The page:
140-144 Bellevue Avenue, Newport, Rhode Island

The commercial block at the corner of Bellevue Avenue and Deblois Street in Newport, around 1906. Image courtesy of the Providence Public Library.

The scene in 2017:

In the late 19th century, Shingle-style architecture became virtually synonymous with New England coastal resort communities, and Newport featured many of the style’s pioneering works. Although this building can hardly compare to the Newport Casino or Isaac Bell House further up Bellevue Avenue, it nonetheless shows the style’s influence on local architecture. This particular building dates back to the 1890s, and was originally the home of the Kazanjian Company, a rug company whose store was located in the ground floor, as seen in the first photo.

The Kazanjian Company was founded in 1882 by Bedros and John Kazanjian, two brothers who immigrated to Newport from Armenia. City directories list their business here at this address throughout the 1880s, although the current building does not appear to have been built until the following decade. Either way, by the time the first photo was taken around 1906 they were selling a wide variety of household goods beyond just rugs. The sign above the first-floor windows advertises “Oriental rugs, portieres, embroideries, draperies,antiques, bric-a-brac, curios,” and some of their rugs are on display outside of the windows.

The Kazanjian family also operated a store nearby at the present-day corner of Bellevue Avenue and Memorial Boulevard, right next to the Newport Casino. Both of these stores would remain in business for many years, appearing in city directories into the 1960s. During this time, the upper floors were rented as apartments. The 1920 census, for example, shows seven different households, primarily single people and married couples with no children. The occupations were highly varied, and included workers at a dress shop, a photographer’s studio, a beauty shop, a grocery store, and the U.S. Navy base in Newport.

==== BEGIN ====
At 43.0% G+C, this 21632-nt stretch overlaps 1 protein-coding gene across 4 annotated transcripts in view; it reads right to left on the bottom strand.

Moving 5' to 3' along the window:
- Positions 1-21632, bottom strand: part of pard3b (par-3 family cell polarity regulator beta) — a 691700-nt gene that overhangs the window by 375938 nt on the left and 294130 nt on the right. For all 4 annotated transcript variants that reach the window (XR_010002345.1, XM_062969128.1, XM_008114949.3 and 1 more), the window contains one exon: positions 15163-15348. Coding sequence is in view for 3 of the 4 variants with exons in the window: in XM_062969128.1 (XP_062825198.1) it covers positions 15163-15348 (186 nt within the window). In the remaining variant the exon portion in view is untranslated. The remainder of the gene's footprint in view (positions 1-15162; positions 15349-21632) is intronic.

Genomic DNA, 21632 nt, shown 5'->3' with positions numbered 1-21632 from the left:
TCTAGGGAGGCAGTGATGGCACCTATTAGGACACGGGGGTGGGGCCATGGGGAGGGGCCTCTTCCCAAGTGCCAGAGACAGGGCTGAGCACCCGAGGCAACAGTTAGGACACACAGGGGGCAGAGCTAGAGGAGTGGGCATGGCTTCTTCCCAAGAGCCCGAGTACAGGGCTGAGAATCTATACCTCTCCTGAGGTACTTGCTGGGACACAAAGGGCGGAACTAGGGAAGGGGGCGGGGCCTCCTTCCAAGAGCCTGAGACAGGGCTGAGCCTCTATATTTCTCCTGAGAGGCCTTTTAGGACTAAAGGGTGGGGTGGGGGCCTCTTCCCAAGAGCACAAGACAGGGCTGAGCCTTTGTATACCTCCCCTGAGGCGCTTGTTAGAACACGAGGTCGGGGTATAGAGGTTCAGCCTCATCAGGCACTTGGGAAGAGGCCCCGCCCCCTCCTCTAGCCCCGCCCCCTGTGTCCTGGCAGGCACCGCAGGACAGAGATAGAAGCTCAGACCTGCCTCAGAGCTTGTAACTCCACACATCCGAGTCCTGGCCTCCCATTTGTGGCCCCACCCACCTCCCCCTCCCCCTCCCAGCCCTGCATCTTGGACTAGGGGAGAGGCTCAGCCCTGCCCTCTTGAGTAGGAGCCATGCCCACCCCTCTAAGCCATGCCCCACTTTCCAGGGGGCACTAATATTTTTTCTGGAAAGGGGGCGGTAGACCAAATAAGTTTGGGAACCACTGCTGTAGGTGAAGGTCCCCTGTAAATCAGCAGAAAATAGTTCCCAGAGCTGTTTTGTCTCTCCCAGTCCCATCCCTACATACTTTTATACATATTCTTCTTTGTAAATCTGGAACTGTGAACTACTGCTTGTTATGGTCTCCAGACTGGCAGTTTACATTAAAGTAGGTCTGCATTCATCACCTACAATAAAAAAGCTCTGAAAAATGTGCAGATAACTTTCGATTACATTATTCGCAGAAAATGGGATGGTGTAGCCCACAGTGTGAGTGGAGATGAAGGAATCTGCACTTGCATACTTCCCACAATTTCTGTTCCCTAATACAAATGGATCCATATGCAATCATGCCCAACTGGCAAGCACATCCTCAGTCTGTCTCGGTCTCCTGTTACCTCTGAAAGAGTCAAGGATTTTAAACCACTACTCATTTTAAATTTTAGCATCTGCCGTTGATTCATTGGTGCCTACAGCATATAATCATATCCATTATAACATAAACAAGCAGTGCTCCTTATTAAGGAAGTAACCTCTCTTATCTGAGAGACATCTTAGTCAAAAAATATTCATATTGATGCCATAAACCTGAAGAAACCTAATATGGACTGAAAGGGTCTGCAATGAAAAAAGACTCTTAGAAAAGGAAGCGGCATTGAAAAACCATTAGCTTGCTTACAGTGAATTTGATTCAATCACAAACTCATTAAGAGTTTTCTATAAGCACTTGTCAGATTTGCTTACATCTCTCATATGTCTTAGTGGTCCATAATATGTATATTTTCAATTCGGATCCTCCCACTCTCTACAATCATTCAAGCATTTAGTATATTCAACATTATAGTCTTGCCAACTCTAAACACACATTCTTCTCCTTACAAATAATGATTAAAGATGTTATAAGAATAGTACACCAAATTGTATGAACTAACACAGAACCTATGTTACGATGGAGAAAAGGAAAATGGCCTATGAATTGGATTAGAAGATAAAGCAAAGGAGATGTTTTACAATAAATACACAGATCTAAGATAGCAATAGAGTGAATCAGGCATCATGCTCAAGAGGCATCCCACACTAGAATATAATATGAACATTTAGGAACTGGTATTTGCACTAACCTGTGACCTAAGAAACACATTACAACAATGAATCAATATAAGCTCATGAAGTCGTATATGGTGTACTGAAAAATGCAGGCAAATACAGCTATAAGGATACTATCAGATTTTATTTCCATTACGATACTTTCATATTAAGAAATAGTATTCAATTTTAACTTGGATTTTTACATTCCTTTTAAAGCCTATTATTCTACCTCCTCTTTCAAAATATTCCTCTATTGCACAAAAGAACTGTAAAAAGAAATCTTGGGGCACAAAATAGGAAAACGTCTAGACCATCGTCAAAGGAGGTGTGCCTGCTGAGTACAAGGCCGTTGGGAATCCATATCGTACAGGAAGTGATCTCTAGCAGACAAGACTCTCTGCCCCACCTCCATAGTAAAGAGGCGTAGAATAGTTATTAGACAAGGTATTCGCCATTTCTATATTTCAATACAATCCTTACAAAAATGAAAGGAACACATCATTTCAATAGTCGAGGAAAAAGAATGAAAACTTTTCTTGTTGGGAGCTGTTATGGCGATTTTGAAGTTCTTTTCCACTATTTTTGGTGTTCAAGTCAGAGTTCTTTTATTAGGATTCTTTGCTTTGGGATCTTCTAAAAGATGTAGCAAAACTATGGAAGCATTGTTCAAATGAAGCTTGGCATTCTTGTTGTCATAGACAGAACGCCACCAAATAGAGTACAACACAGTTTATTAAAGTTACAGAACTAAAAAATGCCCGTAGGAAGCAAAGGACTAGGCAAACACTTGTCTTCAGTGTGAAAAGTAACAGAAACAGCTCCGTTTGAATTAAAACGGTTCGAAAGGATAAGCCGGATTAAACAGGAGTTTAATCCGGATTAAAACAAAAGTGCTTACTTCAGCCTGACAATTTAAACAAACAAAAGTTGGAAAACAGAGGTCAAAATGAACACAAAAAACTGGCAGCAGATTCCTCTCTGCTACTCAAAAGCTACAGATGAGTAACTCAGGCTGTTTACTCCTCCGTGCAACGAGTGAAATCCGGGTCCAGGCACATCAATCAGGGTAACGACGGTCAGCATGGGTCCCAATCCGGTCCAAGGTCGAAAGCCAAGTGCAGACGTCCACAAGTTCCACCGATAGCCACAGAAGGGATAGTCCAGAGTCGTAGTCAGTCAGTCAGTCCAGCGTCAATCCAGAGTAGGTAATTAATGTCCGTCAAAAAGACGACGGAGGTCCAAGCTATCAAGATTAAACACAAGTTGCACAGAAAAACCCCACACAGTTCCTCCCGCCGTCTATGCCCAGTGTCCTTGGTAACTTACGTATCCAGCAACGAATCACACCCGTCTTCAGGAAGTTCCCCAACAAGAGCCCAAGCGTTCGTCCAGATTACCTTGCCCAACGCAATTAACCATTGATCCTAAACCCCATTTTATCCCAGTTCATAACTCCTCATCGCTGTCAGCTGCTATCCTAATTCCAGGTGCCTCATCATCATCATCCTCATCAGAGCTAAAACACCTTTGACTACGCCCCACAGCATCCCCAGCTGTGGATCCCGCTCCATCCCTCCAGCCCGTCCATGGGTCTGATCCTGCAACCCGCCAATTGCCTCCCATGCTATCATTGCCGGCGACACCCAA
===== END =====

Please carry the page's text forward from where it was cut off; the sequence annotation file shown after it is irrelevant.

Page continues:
More than 110 years after the first photo was taken, Newport remains a popular coastal resort, and Bellevue Avenue is still a premier shopping area. Kazanjian & Company is long gone from here, and the building’s storefronts have seen some minor alterations over the years, but overall the building remains well-preserved. It is a mixed-use property still, with three stores on the first floor and apartments on the upper floors, and it is one of the many historic 19th century buildings that still line Bellevue Avenue.

8 thoughts on “140-144 Bellevue Avenue, Newport, Rhode Island”

  1. My Great Grandfather was John H Kazanjian who as outlined in your article operated
    the family business with his brother Bedros at 140-144 Bellevue Ave. Thank you for your research. If you ever decide to write about John H Kazanian Co. Ltd which was located at the corner of Bath Rd and Bellevue Ave (162 Bellevue). I have the original arthitect’s (Hunt) picture. The photo was taken diagonally from across the street.
    Contact me and I make sure that you get a copy.

    Kind regards,
    Norman Bailey

  2. Hi Derick and Norman,
    Thank-you for sharing information on the Kazanjian store in Newport. From family stories I understood that my Great-grandfather Phillip Kazanjian was a brother of John. I’m wondering if you knew of him, he immigrated from Armenia to California.
    We have a blue and white dish from the store.
    It is a small world.

  3. Hi. I found this lamp while doing a demo and remodeling a house. It looked so cool I couldnt throw it out. It’s missing the shade, and some of the bottom wood is missing. I was wondering if you have any details on it. I’m not interested in selling it no matter what price is because I’m kind of a hoarder and I like cool stuff. I would like to know more about it like who made it in japan and how old it is. Its white mosaic with 2 dragons on it. Has 2 of the same looking red inked white stamps on it saying 1860 or 860 made in china for the ceramic and the wooden bottom says john h kazanjian made in japan. Thank you

  4. I am a grandaughter of Bedros Kazanjian. When the business broke up John’s line went to Boston and Bedros’ to New york.

  5. I have 3 “Ginger Jar” lamps with unusual inverted “V” dual bulb fixtures. They are each different, one red with a painted oriental motif, one black with similar artwork and one gold with pressed medallions.
    One has John H Kazanjian printed or stamped in gold on the bottom. Each says made in Japan on the bottom. The “Jar” appears to be some kind of metal although it does not attract a magnet, suggesting it is non-ferrous. The cords were cut off years ago as the insulation was missing in large parts of them, but they can be re-wired. The Sub base is some kind of close grained wood, that is turned and then pierced in a design. I can send pictures if you are interested. I would be willing to sell them at a reasonable price plus shipping.


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